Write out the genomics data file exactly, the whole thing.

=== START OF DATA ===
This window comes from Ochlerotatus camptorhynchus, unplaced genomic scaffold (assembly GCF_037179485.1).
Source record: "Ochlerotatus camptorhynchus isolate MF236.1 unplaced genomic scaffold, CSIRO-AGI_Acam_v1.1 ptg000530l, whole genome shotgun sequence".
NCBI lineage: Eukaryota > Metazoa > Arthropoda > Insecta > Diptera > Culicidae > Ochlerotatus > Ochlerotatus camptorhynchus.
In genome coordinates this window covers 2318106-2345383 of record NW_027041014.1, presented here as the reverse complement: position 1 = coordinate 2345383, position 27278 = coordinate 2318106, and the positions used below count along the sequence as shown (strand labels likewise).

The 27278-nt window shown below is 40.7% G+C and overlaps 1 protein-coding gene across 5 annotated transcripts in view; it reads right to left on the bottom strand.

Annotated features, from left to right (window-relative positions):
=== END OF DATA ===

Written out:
This window comes from Ochlerotatus camptorhynchus, unplaced genomic scaffold (assembly GCF_037179485.1).
Source record: "Ochlerotatus camptorhynchus isolate MF236.1 unplaced genomic scaffold, CSIRO-AGI_Acam_v1.1 ptg000530l, whole genome shotgun sequence".
NCBI lineage: Eukaryota > Metazoa > Arthropoda > Insecta > Diptera > Culicidae > Ochlerotatus > Ochlerotatus camptorhynchus.
In genome coordinates this window covers 2318106-2345383 of record NW_027041014.1, presented here as the reverse complement: position 1 = coordinate 2345383, position 27278 = coordinate 2318106, and the positions used below count along the sequence as shown (strand labels likewise).

The 27278-nt window shown below is 40.7% G+C and overlaps 1 protein-coding gene across 5 annotated transcripts in view; it reads right to left on the bottom strand.

Annotated features, from left to right (window-relative positions):